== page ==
WASHINGTON, DC (January 29, 2014) – Sikh Americans packed a Congressional hearing today to press the Pentagon to modify uniform and grooming regulations that place a presumptive barrier to Sikh military service in the United States. They were joined today by Major Kamaljeet Singh Kalsi --- a decorated US Army soldier who in 2009 received an unprecedented exception to a decades-old rule barring Sikh turbans and unshorn hair.
The hearing, before the United States House Armed Services Subcommittee on Military Personnel, focused in part on new Pentagon guidelines that give the military more latitude to accommodate the religious practices of service members. The Sikhs at the hearing --- organized by The Sikh Coalition --- say however that the new guidelines fall short of freely allowing Sikhs to serve in the US military.
“Under the new Pentagon rules, prospective Sikh American soldiers may still have make a false choice between their faith and their service to America,” said Amardeep Singh, Director of Programs at the Sikh Coalition. “We know from experience that there is no conflict between Sikh practices and military excellence. While we appreciate the Pentagon’s renewed commitment to religious diversity, we want to see an end to the presumptive ban on Sikh American service.”
The new Pentagon religious accommodation guidelines, announced last week, create a formal process for addressing requests for religious accommodation but fall short of ending the presumptive ban on devout Sikh service in the military. Under the new guidelines, Sikh soldiers would have to request permission to maintain their religiously-mandated turban and unshorn hair. Such requests must go directly to headquarters in Washington, an often long and laborious process.
The new guidelines also suggest that service members abide by military uniform and grooming policies until their requests for accommodation are granted. For Sikhs, who are religiously-mandated to maintain unshorn hair and wear a turban at all times, it would be impossible to abandon their faith practices while their accommodation request is pending. Even if such requests are granted, they are temporary and can be revoked at any time.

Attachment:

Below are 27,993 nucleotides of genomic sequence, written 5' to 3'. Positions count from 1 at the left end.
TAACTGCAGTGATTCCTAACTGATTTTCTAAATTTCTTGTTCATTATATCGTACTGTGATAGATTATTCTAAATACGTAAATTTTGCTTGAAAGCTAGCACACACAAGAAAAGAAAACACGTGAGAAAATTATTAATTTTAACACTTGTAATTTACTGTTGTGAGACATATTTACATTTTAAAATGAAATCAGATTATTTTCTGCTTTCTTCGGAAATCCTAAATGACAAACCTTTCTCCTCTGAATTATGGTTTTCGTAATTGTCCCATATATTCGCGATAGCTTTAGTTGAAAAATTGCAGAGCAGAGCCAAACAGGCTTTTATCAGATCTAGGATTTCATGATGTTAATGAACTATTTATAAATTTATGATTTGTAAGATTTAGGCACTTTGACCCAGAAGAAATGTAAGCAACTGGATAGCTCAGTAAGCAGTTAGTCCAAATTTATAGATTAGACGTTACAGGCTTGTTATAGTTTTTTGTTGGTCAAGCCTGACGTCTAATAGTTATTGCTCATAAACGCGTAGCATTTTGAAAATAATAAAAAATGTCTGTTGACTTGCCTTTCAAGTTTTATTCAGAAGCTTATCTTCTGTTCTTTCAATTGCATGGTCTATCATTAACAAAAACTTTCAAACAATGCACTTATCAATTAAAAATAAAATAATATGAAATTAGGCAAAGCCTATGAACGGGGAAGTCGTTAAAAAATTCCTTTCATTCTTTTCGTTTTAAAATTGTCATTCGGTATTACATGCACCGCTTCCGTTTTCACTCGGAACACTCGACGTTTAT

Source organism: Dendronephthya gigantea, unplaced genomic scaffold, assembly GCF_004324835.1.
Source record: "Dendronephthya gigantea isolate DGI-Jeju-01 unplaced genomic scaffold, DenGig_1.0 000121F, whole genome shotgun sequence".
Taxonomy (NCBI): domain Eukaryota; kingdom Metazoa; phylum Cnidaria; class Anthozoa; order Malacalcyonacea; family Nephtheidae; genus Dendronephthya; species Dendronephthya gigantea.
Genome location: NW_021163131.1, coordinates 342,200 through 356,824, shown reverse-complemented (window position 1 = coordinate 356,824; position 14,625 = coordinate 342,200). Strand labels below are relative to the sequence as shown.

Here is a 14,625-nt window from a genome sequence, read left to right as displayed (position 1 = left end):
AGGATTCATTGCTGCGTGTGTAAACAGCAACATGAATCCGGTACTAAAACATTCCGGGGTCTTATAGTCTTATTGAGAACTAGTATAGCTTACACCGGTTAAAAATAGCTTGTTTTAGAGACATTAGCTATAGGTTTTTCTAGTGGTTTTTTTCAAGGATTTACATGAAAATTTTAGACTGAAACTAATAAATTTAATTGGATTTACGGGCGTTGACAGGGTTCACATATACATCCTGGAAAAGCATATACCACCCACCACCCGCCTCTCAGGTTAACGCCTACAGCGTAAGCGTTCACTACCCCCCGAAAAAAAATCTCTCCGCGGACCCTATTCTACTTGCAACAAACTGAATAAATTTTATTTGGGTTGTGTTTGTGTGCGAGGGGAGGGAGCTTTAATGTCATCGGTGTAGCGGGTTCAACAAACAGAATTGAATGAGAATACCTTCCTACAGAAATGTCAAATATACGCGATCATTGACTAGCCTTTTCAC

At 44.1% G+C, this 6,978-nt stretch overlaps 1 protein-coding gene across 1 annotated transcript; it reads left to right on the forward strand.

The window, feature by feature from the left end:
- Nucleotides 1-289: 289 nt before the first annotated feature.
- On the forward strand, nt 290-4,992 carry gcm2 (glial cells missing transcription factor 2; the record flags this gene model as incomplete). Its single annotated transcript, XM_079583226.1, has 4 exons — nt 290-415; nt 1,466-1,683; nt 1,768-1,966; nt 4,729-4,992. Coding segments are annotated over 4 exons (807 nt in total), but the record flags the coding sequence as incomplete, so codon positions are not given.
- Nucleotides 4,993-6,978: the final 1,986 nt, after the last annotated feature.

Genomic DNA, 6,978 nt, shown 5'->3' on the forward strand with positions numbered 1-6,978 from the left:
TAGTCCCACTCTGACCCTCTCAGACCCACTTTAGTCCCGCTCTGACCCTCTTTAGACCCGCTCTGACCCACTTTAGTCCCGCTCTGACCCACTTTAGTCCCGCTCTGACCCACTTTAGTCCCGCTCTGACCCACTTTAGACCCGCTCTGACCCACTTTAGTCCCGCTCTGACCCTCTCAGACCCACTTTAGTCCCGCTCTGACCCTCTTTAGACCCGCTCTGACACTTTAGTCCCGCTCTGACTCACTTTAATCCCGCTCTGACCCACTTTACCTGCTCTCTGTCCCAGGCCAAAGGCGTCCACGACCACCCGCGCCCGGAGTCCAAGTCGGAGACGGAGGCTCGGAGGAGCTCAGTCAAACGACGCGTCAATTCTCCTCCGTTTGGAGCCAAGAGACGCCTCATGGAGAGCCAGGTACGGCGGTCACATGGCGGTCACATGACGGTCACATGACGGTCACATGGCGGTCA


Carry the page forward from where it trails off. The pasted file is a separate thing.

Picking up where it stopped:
In 1981, the United States military banned new Sikh soldiers from maintaining their religiously-mandated turbans and unshorn hair. Previously, turbaned Sikhs had been serving in the United States military since World War I.
In 2009 and 2010, the United States Army agreed to individual, revocable exceptions for three Sikh soldiers so that they could maintain their Sikh turbans and beards. All three accommodated Sikh soldiers --- Major Kamaljeet Singh Kalsi, Captain Tejdeep Singh Rattan, and Corporal Simranpreet Lamba ---- have excelled. Major Kalsi received the Bronze Star Medal for his service in Afghanistan. Captain Rattan received an Army Commendation Medal. Last September, Corporal Lamba received a rare promotion from Specialist to Corporal in recognition of his excellent service. All three are Sikh Coalition clients.
The Sikh Coalition, the nation’s leading Sikh civil rights organization, and the international law firm, McDermott Will and Emery LLP have spearheaded the fight to end the presumptive ban on the Sikh military service in the United States since 2009. While the Coalition applauds the individual accommodations for its three Sikh clients and the progress contained in the new Pentagon religious accommodation guidelines, it calls on the US military to eliminate the presumptive prohibition on Sikh American service in our military.
----------------------------- The Sikh Coalition is the nation’s leading Sikh civil rights organization. It has led the fight to end the presumptive ban on the Sikh military service in the United States. Over the past four years, three Sikh Coalition clients have received individual accommodations to serve in the United States Army while maintaining their religiously-mandated turbans and unshorn hair.
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About the Sikh Coalition
The Sikh Coalition is a community-based organization that works towards the realization of civil and human rights for all people. In particular, we work towards a world where Sikhs may freely practice and enjoy their faith while fostering strong relations with their local community wherever they may be.
We pursue our mission by:
Providing direct legal services to persons whose civil or human rights are violated;
Advocating for law and policies that are respectful of fundamental rights;
Promoting appreciation for diversity through education; and
Fostering civic engagement in order to promote local community empowerment
With a full-time staff of 10 and offices in New York City, Fremont, CA and Washington D.C., we are the most-staffed Sikh organization in the history of the United States.